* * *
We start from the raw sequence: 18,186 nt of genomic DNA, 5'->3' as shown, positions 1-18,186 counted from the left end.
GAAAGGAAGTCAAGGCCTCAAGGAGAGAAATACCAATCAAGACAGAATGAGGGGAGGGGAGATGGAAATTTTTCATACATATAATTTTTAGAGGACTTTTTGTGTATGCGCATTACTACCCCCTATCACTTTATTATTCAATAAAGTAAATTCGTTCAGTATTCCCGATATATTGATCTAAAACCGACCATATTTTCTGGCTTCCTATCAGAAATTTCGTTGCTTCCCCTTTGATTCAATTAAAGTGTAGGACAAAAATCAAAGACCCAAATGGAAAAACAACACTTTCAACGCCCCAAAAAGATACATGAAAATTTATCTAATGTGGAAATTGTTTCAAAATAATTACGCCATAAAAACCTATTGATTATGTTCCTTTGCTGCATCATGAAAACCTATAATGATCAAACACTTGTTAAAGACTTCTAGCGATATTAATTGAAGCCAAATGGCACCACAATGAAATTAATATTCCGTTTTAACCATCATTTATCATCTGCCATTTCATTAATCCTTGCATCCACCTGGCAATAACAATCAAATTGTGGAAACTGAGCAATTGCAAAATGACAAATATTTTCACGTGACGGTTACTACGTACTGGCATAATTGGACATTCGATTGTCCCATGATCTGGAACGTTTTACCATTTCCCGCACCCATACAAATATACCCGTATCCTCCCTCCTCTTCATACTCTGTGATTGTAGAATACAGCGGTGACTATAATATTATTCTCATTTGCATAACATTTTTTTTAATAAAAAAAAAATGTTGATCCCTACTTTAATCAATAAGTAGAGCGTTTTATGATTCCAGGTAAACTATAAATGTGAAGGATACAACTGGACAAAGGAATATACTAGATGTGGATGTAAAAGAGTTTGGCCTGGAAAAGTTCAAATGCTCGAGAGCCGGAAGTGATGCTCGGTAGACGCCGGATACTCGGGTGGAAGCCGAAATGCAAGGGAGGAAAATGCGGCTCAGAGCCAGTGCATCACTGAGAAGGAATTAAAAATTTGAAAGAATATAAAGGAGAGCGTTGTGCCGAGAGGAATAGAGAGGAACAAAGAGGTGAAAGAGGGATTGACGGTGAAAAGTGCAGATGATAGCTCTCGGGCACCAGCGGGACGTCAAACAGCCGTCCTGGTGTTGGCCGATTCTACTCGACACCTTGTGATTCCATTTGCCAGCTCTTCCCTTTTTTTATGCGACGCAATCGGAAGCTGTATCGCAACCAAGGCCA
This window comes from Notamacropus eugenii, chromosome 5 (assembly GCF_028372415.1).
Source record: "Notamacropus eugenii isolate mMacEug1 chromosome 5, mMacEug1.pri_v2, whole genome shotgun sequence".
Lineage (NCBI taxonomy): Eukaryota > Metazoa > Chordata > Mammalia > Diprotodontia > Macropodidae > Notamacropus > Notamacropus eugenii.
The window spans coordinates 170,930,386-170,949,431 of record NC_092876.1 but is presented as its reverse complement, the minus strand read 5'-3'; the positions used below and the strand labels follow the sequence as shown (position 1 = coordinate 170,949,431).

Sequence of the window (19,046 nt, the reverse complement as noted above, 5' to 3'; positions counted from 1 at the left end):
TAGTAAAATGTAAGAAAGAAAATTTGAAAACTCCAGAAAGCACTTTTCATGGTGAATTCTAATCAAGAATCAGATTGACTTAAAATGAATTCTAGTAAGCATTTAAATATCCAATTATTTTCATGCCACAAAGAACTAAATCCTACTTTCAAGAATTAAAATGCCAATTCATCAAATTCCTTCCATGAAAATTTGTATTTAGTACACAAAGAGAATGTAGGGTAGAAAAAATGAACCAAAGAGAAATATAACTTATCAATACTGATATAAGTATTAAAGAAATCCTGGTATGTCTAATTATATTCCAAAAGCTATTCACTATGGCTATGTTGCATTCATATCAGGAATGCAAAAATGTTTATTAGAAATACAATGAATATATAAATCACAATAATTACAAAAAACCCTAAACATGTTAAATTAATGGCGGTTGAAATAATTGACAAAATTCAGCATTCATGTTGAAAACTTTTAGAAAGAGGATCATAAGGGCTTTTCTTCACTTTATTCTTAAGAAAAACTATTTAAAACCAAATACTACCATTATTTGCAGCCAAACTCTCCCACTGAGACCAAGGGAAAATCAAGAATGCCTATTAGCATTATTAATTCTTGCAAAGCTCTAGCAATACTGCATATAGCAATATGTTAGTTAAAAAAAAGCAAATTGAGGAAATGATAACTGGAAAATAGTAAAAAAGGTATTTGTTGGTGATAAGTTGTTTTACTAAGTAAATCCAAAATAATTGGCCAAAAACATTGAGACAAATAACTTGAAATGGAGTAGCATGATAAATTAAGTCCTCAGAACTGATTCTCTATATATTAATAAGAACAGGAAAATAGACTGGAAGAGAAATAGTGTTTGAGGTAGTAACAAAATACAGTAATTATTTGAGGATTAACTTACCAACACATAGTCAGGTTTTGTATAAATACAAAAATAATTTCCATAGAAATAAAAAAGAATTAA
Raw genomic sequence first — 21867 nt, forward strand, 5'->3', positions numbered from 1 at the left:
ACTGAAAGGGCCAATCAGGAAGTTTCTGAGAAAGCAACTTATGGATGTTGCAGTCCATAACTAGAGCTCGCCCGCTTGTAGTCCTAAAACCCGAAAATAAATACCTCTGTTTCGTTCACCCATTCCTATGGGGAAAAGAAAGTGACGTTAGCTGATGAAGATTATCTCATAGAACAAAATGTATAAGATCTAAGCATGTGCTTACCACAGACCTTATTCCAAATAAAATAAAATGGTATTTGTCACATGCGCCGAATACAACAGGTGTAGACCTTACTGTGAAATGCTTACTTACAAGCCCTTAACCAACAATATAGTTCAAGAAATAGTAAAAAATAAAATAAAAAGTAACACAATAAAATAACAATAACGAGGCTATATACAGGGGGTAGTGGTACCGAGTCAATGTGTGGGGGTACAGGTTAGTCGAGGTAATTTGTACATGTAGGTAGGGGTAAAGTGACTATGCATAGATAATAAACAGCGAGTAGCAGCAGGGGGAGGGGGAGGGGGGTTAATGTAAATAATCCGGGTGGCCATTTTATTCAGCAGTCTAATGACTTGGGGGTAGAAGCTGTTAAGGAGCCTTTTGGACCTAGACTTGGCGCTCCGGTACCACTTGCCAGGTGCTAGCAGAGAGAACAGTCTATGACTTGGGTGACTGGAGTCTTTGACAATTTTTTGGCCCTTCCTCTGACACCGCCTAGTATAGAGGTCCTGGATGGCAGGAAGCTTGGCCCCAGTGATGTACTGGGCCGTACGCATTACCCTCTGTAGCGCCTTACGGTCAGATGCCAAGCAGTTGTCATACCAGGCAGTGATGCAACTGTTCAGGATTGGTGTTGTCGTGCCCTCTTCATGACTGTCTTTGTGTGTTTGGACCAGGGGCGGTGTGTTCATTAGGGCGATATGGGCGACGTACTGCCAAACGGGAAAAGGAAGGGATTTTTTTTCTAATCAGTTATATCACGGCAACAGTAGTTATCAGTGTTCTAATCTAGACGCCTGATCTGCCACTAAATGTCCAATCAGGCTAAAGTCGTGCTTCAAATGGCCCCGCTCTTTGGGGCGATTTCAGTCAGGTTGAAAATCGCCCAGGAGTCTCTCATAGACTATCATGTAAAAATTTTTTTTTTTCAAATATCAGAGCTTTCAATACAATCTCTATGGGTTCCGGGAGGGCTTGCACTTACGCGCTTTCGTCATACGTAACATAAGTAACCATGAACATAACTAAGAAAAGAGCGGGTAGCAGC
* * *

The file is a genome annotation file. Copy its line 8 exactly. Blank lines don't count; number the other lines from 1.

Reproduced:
TAGTAAAATGTAAGAAAGAAAATTTGAAAACTCCAGAAAGCACTTTTCATGGTGAATTCTAATCAAGAATCAGATTGACTTAAAATGAATTCTAGTAAGCATTTAAATATCCAATTATTTTCATGCCACAAAGAACTAAATCCTACTTTCAAGAATTAAAATGCCAATTCATCAAATTCCTTCCATGAAAATTTGTATTTAGTACACAAAGAGAATGTAGGGTAGAAAAAATGAACCAAAGAGAAATATAACTTATCAATACTGATATAAGTATTAAAGAAATCCTGGTATGTCTAATTATATTCCAAAAGCTATTCACTATGGCTATGTTGCATTCATATCAGGAATGCAAAAATGTTTATTAGAAATACAATGAATATATAAATCACAATAATTACAAAAAACCCTAAACATGTTAAATTAATGGCGGTTGAAATAATTGACAAAATTCAGCATTCATGTTGAAAACTTTTAGAAAGAGGATCATAAGGGCTTTTCTTCACTTTATTCTTAAGAAAAACTATTTAAAACCAAATACTACCATTATTTGCAGCCAAACTCTCCCACTGAGACCAAGGGAAAATCAAGAATGCCTATTAGCATTATTAATTCTTGCAAAGCTCTAGCAATACTGCATATAGCAATATGTTAGTTAAAAAAAAGCAAATTGAGGAAATGATAACTGGAAAATAGTAAAAAAGGTATTTGTTGGTGATAAGTTGTTTTACTAAGTAAATCCAAAATAATTGGCCAAAAACATTGAGACAAATAACTTGAAATGGAGTAGCATGATAAATTAAGTCCTCAGAACTGATTCTCTATATATTAATAAGAACAGGAAAATAGACTGGAAGAGAAATAGTGTTTGAGGTAGTAACAAAATACAGTAATTATTTGAGGATTAACTTACCAACACATAGTCAGGTTTTGTATAAATACAAAAATAATTTCCATAGAAATAAAAAAGAATTAA